The Washington Post published an article on Monday, written by acclaimed reporter Bob Woodward, detailing U.S. Army General Stanley McCrystal’s review of United States and NATO operations in Afghanistan. The report included a link to download the declassified version of the report so the public could read the general’s words without the filter of a reporter.
The 66-page assessment is full of background information that is critical to the General’s apparent call for an increase in the number of forces, and such background makes up the backbone of his reason for making such a request.
In the commander’s summary section of the report, McCrystal clearly lays out what he perceives the mission to be, namely to provide stability in that country so that it does not once again become a base from which Al Qeada can operate and plan attacks against the U.S. To achieve this single goal is not easy and the report warns that the U.S. could still fail to achieve the objective.
“The key takeaway from this assessment is the urgent need for a significant change to our strategy and the way we think and operate,” states McCrystal on page 1-1 of the report. Later in the report he elaborates by saying that U.S. and NATO forces must change their mind set from killing the enemy alone, to protecting the entire civilian population from the Taliban, Al Qeada, violent ethic extremists and internal criminals. The change in mind set would require U.S. troops to blend in with the population, getting closer than ever before and risking immense danger by trusting local leaders who may double cross them.
The General calls for a full counter insurgency which will require more “resources” than what the NATO and U.S. forces now have. The report does not make clear how many resources, a.k.a troops, it will take to launch this Iraq-like surge, nor does it make any suggestion that more “resources” will come from other NATO nations.
His three main points, listed on page 2-2, are that the Afghan security forces must grow significantly in a short period of time, government corruption must be rooted out, the U.S. needs to regain the momentum against the Taliban and extremist fighters, and the troops in the country must be deployed in a role that defends the civilian population more than it attacks the offenders. In other words, McCrystal wants a surge to protect the civilian population and convince them that America is committed to the fight.
It is this key element of the report that forms the crux of General McCrystal’s assessment of Afghanistan. He states on page 2-4, “The people of Afghanistan…are the objective.” His recommendations are all aimed at winning over the hearts and minds of the Afghan civilian population, earning their trust, gaining their respect, and making them believe that America, not the Taliban will ultimately win the war. He believes the Afghan people as a whole, do not support the Taliban or insurgents.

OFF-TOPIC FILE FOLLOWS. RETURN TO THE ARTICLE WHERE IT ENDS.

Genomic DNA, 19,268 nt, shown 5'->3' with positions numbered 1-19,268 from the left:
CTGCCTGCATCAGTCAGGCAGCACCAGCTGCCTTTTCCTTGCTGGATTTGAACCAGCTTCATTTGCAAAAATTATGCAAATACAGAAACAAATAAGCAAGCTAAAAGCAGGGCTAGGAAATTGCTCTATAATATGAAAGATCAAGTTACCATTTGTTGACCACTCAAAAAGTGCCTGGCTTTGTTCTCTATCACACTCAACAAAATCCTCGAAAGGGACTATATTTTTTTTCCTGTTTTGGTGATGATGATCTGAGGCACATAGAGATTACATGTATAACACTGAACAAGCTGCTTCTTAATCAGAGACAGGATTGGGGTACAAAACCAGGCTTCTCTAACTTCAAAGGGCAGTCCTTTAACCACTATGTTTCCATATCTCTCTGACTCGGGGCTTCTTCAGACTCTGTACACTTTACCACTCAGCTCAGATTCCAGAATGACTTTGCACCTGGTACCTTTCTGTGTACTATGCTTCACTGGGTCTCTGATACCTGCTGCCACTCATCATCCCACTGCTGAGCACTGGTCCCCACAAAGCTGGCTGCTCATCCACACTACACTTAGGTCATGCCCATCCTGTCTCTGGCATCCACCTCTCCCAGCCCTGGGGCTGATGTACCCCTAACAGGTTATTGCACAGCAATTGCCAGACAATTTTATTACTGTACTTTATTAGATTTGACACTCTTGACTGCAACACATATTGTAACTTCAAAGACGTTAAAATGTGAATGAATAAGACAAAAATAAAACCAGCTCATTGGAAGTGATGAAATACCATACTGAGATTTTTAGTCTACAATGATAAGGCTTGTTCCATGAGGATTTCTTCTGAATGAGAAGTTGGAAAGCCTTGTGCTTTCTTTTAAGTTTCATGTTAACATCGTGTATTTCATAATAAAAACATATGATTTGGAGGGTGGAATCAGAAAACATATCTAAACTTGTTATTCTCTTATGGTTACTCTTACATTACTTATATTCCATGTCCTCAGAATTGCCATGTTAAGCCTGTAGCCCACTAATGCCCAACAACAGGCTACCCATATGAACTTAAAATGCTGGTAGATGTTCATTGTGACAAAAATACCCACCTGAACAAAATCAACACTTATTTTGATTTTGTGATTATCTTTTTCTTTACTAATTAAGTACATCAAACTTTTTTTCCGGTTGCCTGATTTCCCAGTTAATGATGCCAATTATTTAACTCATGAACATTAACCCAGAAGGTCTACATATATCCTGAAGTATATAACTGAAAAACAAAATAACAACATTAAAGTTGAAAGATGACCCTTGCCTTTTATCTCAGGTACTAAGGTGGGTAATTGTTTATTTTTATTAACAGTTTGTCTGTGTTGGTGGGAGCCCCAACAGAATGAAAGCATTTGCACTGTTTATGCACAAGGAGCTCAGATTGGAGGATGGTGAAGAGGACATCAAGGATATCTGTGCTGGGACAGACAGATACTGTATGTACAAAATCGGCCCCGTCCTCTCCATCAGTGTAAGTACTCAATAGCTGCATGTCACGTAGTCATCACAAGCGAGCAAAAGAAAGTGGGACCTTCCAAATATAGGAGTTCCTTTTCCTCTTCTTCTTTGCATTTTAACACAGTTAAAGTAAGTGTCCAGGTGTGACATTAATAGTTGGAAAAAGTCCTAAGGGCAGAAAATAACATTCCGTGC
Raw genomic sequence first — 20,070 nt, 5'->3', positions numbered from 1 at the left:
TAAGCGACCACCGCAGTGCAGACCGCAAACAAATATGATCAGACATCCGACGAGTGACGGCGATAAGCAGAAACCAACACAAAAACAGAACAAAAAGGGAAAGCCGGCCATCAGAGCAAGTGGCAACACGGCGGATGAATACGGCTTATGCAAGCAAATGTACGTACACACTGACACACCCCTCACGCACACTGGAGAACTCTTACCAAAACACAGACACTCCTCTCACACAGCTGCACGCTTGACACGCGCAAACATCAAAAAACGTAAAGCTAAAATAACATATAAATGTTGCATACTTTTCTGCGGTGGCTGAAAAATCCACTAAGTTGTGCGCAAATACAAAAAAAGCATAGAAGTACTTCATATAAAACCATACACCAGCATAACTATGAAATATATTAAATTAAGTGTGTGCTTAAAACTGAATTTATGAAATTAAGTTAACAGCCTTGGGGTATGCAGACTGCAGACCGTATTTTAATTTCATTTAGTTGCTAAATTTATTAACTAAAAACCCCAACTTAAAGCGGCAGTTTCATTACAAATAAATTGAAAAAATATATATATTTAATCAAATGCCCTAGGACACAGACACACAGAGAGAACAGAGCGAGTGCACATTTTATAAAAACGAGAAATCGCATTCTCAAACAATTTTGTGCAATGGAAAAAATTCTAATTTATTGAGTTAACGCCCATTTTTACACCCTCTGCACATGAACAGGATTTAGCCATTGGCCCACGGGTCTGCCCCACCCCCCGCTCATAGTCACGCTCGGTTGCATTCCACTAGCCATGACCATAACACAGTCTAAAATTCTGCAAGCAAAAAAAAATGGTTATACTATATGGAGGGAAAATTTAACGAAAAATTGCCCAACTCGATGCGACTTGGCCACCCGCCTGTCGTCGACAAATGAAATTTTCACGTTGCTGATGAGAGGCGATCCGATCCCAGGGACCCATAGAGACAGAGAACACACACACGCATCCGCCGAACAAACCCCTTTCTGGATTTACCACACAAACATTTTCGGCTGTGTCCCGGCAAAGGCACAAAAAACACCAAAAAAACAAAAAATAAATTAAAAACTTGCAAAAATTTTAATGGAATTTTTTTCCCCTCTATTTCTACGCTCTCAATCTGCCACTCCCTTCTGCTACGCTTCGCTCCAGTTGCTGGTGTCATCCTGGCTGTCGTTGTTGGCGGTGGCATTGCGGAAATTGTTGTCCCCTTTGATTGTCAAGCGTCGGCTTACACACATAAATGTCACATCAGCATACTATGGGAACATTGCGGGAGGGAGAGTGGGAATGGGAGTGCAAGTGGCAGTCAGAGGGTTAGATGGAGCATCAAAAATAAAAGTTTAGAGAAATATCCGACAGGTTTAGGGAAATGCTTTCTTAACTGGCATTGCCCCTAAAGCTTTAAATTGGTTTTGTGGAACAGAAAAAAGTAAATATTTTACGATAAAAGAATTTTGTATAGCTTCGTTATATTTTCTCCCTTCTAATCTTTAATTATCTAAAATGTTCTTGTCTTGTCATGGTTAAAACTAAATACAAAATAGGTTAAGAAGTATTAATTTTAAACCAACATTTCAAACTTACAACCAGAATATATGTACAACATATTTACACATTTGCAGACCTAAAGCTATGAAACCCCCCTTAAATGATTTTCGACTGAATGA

“The insurgents wage a ‘silent war’ of fear, intimidation, and persuasion throughout the year…to gain control over the population,” states McCrystal. His assessment indicates that if U.S. and NATO forces can protect average Afghans from this atmosphere of intimidation, they might abandon the extremists and help the U.S. gain the upper hand in the country.
In making his recommendation, the General also matches them against what he believes are the objectives of the Taliban and insurgents: “Controlling the Afghan people and breaking the coalitions will.” If they achieve these goals, the insurgents will have won the war for Afghanistan.
Part of the general’s recommendation on page 2-13 includes the possibility of negotiating a truce with the less extreme elements of the insurgency in return for reintegration into Afghan society.
McCrystal ends his assessment by simply stating, “Through proper resourcing, rigorous implementation, and sustained political will, this refocused strategy offers (the coalition) the best prospect for success in this important mission.”
The Pentagon is still reviewing the report and President Obama is not expected to act on all the military and civilians findings immediately. While many voices are still to be heard from in the debate about what the United States should do in Afghanistan, General McCrystal’s underlying points seems to be as clear as it gets in Washington: Refocus the strategy to winning hearts and minds and sends tens of thousands of troops to do this, or go home losers. Rather blunt, even for a Army General.